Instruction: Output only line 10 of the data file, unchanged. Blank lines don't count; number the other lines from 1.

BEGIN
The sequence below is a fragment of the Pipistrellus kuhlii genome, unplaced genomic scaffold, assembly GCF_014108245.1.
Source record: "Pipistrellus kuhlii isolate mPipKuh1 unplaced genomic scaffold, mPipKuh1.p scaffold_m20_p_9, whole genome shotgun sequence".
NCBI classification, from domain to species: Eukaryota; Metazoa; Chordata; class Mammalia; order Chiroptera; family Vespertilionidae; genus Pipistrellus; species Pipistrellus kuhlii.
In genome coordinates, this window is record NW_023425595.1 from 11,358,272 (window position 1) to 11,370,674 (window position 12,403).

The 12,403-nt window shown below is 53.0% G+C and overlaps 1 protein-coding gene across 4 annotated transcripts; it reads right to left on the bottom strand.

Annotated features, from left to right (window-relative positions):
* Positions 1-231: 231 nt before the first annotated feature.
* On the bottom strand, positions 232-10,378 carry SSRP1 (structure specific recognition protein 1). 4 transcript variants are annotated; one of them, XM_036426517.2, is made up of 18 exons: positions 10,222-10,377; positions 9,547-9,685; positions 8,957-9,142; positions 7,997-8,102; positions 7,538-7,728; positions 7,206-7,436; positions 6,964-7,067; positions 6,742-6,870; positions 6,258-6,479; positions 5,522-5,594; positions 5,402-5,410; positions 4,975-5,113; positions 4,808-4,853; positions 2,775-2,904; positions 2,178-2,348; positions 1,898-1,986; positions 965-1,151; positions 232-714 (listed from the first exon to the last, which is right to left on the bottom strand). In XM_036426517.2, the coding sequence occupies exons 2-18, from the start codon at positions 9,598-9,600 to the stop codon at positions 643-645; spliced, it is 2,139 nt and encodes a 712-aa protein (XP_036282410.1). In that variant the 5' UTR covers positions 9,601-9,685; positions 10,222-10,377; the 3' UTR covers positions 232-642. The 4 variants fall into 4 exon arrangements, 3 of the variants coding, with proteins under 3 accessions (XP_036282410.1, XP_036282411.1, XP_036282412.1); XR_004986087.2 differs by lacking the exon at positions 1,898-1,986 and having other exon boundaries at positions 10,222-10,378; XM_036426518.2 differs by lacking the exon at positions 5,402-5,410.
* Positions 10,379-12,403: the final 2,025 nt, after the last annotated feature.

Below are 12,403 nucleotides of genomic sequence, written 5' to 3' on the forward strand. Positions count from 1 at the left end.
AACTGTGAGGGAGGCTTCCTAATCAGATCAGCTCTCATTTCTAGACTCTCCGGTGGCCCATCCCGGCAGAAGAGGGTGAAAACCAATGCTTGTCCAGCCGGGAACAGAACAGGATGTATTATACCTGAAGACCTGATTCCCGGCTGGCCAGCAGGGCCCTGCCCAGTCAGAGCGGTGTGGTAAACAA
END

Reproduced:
Below are 12,403 nucleotides of genomic sequence, written 5' to 3' on the forward strand. Positions count from 1 at the left end.